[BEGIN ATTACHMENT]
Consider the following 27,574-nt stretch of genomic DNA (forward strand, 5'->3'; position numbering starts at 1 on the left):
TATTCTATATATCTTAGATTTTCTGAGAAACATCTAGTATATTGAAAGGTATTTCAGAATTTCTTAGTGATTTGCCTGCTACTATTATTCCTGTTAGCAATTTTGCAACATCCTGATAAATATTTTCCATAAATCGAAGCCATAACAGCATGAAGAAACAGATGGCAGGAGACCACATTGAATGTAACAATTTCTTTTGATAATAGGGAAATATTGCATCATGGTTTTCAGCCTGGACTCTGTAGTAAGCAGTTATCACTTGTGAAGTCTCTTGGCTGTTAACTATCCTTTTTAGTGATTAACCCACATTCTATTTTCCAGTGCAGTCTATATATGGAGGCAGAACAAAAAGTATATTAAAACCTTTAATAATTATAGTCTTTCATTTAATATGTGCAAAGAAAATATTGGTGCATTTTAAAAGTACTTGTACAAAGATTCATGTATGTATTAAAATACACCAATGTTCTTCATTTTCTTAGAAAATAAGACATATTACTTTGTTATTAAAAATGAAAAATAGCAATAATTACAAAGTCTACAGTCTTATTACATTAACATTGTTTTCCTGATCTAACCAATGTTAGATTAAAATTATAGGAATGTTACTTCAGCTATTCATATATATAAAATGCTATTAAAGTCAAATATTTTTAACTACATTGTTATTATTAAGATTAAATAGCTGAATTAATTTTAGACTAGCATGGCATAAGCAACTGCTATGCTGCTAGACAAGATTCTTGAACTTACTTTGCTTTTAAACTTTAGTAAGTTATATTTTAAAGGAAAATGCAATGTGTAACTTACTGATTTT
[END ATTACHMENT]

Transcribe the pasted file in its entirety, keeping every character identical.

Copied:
Consider the following 27,574-nt stretch of genomic DNA (forward strand, 5'->3'; position numbering starts at 1 on the left):
TATTCTATATATCTTAGATTTTCTGAGAAACATCTAGTATATTGAAAGGTATTTCAGAATTTCTTAGTGATTTGCCTGCTACTATTATTCCTGTTAGCAATTTTGCAACATCCTGATAAATATTTTCCATAAATCGAAGCCATAACAGCATGAAGAAACAGATGGCAGGAGACCACATTGAATGTAACAATTTCTTTTGATAATAGGGAAATATTGCATCATGGTTTTCAGCCTGGACTCTGTAGTAAGCAGTTATCACTTGTGAAGTCTCTTGGCTGTTAACTATCCTTTTTAGTGATTAACCCACATTCTATTTTCCAGTGCAGTCTATATATGGAGGCAGAACAAAAAGTATATTAAAACCTTTAATAATTATAGTCTTTCATTTAATATGTGCAAAGAAAATATTGGTGCATTTTAAAAGTACTTGTACAAAGATTCATGTATGTATTAAAATACACCAATGTTCTTCATTTTCTTAGAAAATAAGACATATTACTTTGTTATTAAAAATGAAAAATAGCAATAATTACAAAGTCTACAGTCTTATTACATTAACATTGTTTTCCTGATCTAACCAATGTTAGATTAAAATTATAGGAATGTTACTTCAGCTATTCATATATATAAAATGCTATTAAAGTCAAATATTTTTAACTACATTGTTATTATTAAGATTAAATAGCTGAATTAATTTTAGACTAGCATGGCATAAGCAACTGCTATGCTGCTAGACAAGATTCTTGAACTTACTTTGCTTTTAAACTTTAGTAAGTTATATTTTAAAGGAAAATGCAATGTGTAACTTACTGATTTT